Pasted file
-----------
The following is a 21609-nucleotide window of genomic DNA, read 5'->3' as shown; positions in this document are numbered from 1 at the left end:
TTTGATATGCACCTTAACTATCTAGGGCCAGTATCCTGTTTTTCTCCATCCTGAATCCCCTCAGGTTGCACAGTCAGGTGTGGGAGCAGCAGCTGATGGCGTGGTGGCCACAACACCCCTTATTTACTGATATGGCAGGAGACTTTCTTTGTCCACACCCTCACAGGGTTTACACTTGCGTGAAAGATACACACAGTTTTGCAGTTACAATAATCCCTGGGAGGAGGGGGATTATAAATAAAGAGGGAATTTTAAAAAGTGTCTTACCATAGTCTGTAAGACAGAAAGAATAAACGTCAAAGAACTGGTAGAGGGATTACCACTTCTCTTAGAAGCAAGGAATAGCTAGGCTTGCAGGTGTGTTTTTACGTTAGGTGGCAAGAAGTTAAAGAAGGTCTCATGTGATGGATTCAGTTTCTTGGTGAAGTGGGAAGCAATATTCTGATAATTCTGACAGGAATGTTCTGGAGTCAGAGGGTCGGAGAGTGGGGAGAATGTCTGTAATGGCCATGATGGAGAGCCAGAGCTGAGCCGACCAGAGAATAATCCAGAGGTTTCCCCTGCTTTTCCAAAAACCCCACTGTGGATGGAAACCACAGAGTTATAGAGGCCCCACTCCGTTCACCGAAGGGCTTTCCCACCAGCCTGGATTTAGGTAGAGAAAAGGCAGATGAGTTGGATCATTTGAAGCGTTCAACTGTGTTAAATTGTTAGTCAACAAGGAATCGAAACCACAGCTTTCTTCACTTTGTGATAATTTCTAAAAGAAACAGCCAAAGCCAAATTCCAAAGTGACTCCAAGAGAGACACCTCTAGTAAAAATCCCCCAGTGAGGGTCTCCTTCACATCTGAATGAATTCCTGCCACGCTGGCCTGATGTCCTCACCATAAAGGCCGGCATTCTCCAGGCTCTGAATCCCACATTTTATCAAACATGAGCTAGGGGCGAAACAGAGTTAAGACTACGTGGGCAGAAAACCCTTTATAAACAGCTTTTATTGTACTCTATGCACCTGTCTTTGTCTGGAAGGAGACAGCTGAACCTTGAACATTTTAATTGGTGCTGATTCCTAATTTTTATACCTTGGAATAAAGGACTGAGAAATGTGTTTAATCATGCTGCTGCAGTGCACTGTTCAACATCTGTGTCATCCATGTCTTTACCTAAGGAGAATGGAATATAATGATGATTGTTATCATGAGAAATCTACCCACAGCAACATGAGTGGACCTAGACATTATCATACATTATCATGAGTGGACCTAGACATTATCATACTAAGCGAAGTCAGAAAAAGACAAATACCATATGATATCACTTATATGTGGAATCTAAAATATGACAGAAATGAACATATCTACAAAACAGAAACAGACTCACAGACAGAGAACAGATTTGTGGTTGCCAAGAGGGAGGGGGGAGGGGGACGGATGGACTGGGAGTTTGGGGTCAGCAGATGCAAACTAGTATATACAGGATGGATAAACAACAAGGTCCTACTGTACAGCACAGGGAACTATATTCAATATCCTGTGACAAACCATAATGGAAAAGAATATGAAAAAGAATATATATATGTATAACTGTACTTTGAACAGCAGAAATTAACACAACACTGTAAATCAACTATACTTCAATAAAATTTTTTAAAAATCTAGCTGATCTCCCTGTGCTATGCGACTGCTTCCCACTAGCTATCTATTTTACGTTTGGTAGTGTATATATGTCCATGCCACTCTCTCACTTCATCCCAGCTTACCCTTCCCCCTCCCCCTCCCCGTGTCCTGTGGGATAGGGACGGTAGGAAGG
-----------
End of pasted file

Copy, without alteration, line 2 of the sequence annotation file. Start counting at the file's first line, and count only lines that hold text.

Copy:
TTTGATATGCACCTTAACTATCTAGGGCCAGTATCCTGTTTTTCTCCATCCTGAATCCCCTCAGGTTGCACAGTCAGGTGTGGGAGCAGCAGCTGATGGCGTGGTGGCCACAACACCCCTTATTTACTGATATGGCAGGAGACTTTCTTTGTCCACACCCTCACAGGGTTTACACTTGCGTGAAAGATACACACAGTTTTGCAGTTACAATAATCCCTGGGAGGAGGGGGATTATAAATAAAGAGGGAATTTTAAAAAGTGTCTTACCATAGTCTGTAAGACAGAAAGAATAAACGTCAAAGAACTGGTAGAGGGATTACCACTTCTCTTAGAAGCAAGGAATAGCTAGGCTTGCAGGTGTGTTTTTACGTTAGGTGGCAAGAAGTTAAAGAAGGTCTCATGTGATGGATTCAGTTTCTTGGTGAAGTGGGAAGCAATATTCTGATAATTCTGACAGGAATGTTCTGGAGTCAGAGGGTCGGAGAGTGGGGAGAATGTCTGTAATGGCCATGATGGAGAGCCAGAGCTGAGCCGACCAGAGAATAATCCAGAGGTTTCCCCTGCTTTTCCAAAAACCCCACTGTGGATGGAAACCACAGAGTTATAGAGGCCCCACTCCGTTCACCGAAGGGCTTTCCCACCAGCCTGGATTTAGGTAGAGAAAAGGCAGATGAGTTGGATCATTTGAAGCGTTCAACTGTGTTAAATTGTTAGTCAACAAGGAATCGAAACCACAGCTTTCTTCACTTTGTGATAATTTCTAAAAGAAACAGCCAAAGCCAAATTCCAAAGTGACTCCAAGAGAGACACCTCTAGTAAAAATCCCCCAGTGAGGGTCTCCTTCACATCTGAATGAATTCCTGCCACGCTGGCCTGATGTCCTCACCATAAAGGCCGGCATTCTCCAGGCTCTGAATCCCACATTTTATCAAACATGAGCTAGGGGCGAAACAGAGTTAAGACTACGTGGGCAGAAAACCCTTTATAAACAGCTTTTATTGTACTCTATGCACCTGTCTTTGTCTGGAAGGAGACAGCTGAACCTTGAACATTTTAATTGGTGCTGATTCCTAATTTTTATACCTTGGAATAAAGGACTGAGAAATGTGTTTAATCATGCTGCTGCAGTGCACTGTTCAACATCTGTGTCATCCATGTCTTTACCTAAGGAGAATGGAATATAATGATGATTGTTATCATGAGAAATCTACCCACAGCAACATGAGTGGACCTAGACATTATCATACATTATCATGAGTGGACCTAGACATTATCATACTAAGCGAAGTCAGAAAAAGACAAATACCATATGATATCACTTATATGTGGAATCTAAAATATGACAGAAATGAACATATCTACAAAACAGAAACAGACTCACAGACAGAGAACAGATTTGTGGTTGCCAAGAGGGAGGGGGGAGGGGGACGGATGGACTGGGAGTTTGGGGTCAGCAGATGCAAACTAGTATATACAGGATGGATAAACAACAAGGTCCTACTGTACAGCACAGGGAACTATATTCAATATCCTGTGACAAACCATAATGGAAAAGAATATGAAAAAGAATATATATATGTATAACTGTACTTTGAACAGCAGAAATTAACACAACACTGTAAATCAACTATACTTCAATAAAATTTTTTAAAAATCTAGCTGATCTCCCTGTGCTATGCGACTGCTTCCCACTAGCTATCTATTTTACGTTTGGTAGTGTATATATGTCCATGCCACTCTCTCACTTCATCCCAGCTTACCCTTCCCCCTCCCCCTCCCCGTGTCCTGTGGGATAGGGACGGTAGGAAGG